TikToker’s housing BURN! Housing is so HOT this burned-out house is going for $400,000!!
A woman on TikTok says opening a Home Depot credit card caused her credit card to plummet so low that she no longer qualifies for a mortgage.
The TikToker, Cassidy Rainforest Gard or @cassidygard on the platform, said she usually declines offers for store credit cards but was convinced to finally do so at a Home Depot in May. Her video, which she dubbed a public service announcement for anyone considering opening a store card, garnered over 980,000 views by Thursday.
Gard said before then, she was in the process of buying a house. But four months after opening the card, she found out that her credit score had dropped by more than 100 points.
“For a $9 can of paint, I am now probably not going to get a mortgage on a house,” Gard said, still in tears. “This is the dumbest thing I’ve ever done.”
While Cassidy’s video is blowing up the internet, check out this one listing for a home in Melrose, a suburb of Boston.
This home is seriously damaged by fire, yet has been listed on the market with an asking price of $399,000!
According to the listing: House is in need of a complete renovation or potential tear down and rebuild. Buyer to do due diligence. House being sold as-is. Great potential to build a new and adorable home in desirable Melrose, a town where property values continue to rise, boasting a thriving downtown, a commuter rail to Boston, excellent schools and multiple restaurants, coffee houses and local boutiques.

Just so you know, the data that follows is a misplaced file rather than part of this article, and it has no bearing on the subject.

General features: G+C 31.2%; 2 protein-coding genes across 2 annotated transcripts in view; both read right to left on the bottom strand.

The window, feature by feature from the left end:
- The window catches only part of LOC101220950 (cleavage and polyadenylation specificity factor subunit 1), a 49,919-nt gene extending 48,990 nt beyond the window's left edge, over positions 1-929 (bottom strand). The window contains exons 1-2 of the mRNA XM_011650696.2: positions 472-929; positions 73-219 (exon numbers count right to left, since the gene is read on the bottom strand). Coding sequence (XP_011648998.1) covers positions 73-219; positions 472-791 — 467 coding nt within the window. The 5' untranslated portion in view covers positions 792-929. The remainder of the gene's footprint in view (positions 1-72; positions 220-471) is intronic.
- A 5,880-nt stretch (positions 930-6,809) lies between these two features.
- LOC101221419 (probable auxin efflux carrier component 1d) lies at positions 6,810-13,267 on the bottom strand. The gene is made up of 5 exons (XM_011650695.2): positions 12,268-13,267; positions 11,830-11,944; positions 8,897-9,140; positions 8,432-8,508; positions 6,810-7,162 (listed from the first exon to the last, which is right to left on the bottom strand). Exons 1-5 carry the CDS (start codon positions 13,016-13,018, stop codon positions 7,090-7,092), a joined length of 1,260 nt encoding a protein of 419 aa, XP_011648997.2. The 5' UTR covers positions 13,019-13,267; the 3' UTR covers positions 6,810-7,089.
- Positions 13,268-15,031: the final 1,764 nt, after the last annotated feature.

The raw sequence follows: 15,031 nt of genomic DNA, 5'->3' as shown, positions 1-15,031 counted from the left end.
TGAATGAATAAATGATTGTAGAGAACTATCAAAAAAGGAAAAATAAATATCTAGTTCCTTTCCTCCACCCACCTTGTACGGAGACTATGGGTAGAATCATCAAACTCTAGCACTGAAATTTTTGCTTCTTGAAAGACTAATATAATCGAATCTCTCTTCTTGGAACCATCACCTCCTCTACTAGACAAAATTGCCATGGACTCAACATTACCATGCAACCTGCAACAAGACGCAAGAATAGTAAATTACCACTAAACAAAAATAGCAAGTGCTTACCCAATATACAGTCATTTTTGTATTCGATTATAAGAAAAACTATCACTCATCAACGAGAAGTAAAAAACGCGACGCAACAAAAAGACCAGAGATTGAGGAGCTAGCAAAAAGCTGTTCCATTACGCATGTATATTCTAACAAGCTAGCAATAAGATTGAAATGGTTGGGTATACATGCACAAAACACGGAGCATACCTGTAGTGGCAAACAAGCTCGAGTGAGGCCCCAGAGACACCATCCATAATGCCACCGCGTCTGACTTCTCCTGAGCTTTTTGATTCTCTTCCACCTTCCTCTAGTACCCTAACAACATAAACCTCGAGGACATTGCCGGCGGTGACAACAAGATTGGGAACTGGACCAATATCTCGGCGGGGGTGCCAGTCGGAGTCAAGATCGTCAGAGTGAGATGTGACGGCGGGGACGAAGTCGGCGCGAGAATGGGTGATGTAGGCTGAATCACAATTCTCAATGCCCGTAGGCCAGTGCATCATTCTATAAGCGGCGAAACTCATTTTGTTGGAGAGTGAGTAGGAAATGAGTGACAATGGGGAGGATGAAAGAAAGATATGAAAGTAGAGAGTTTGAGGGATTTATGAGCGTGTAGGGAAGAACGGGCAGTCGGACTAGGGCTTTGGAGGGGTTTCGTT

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Fannie Mae: Delinquencies are cooling down
Fannie Mae reported that the Single-Family Serious Delinquency decreased to 1.79% in August, from 1.94% in July. The serious delinquency rate is down from 3.32% in August 2020.
These are mortgage loans that are “three monthly payments or more past due or in foreclosure”.
The Fannie Mae serious delinquency rate peaked in February 2010 at 5.59% following the housing bubble and peaked at 3.32% in August 2020 during the pandemic.
By vintage, for loans made in 2004 or earlier (1% of portfolio), 4.47% are seriously delinquent (down from 4.82% in July). For loans made in 2005 through 2008 (2% of portfolio), 7.57% are seriously delinquent (down from 8.26%), For recent loans, originated in 2009 through 2021 (97% of portfolio), 1.46% are seriously delinquent (down from 1.57%). So Fannie is still working through a few poor-performing loans from the bubble years.
Mortgages in forbearance are counted as delinquent in this monthly report, but they will not be reported to the credit bureaus.
This is very different from the increase in delinquencies following the housing bubble. Lending standards have been fairly solid over the last decade, and most of these homeowners have equity in their homes – and they will be able to restructure their loans once they are employed.
🔥 Nextgen Homebuyer Report 🔥
With Josh Pitts & Kristin Mersseli
PwC to staff: Work from home forever!
Accounting and consulting firm PwC told Reuters on Thursday it will allow all its 40,000 U.S. client services employees to work virtually and live anywhere they want in perpetuity, making it one of the biggest employers to embrace permanent remote work.